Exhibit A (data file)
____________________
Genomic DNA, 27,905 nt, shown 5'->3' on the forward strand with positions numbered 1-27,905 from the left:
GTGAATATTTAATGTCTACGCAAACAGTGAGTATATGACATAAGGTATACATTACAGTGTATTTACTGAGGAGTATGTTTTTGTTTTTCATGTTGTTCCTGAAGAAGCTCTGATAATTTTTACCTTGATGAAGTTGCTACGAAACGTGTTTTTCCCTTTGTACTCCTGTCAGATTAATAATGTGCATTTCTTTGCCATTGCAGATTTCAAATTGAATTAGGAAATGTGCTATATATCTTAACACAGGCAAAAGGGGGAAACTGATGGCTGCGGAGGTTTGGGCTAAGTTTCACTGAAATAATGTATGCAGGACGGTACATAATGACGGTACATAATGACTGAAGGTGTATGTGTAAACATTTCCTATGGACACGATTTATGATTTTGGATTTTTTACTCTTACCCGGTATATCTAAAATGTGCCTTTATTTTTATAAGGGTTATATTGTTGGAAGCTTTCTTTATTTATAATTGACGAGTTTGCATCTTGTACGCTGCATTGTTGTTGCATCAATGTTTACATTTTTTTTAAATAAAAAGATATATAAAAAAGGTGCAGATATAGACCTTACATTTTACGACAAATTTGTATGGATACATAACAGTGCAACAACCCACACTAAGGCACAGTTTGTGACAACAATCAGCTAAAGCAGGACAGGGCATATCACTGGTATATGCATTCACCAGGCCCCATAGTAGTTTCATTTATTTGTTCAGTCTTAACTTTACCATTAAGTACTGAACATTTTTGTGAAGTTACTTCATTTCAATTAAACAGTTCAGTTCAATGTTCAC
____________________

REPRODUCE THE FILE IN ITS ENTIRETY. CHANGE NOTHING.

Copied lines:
Genomic DNA, 27,905 nt, shown 5'->3' on the forward strand with positions numbered 1-27,905 from the left:
GTGAATATTTAATGTCTACGCAAACAGTGAGTATATGACATAAGGTATACATTACAGTGTATTTACTGAGGAGTATGTTTTTGTTTTTCATGTTGTTCCTGAAGAAGCTCTGATAATTTTTACCTTGATGAAGTTGCTACGAAACGTGTTTTTCCCTTTGTACTCCTGTCAGATTAATAATGTGCATTTCTTTGCCATTGCAGATTTCAAATTGAATTAGGAAATGTGCTATATATCTTAACACAGGCAAAAGGGGGAAACTGATGGCTGCGGAGGTTTGGGCTAAGTTTCACTGAAATAATGTATGCAGGACGGTACATAATGACGGTACATAATGACTGAAGGTGTATGTGTAAACATTTCCTATGGACACGATTTATGATTTTGGATTTTTTACTCTTACCCGGTATATCTAAAATGTGCCTTTATTTTTATAAGGGTTATATTGTTGGAAGCTTTCTTTATTTATAATTGACGAGTTTGCATCTTGTACGCTGCATTGTTGTTGCATCAATGTTTACATTTTTTTTAAATAAAAAGATATATAAAAAAGGTGCAGATATAGACCTTACATTTTACGACAAATTTGTATGGATACATAACAGTGCAACAACCCACACTAAGGCACAGTTTGTGACAACAATCAGCTAAAGCAGGACAGGGCATATCACTGGTATATGCATTCACCAGGCCCCATAGTAGTTTCATTTATTTGTTCAGTCTTAACTTTACCATTAAGTACTGAACATTTTTGTGAAGTTACTTCATTTCAATTAAACAGTTCAGTTCAATGTTCAC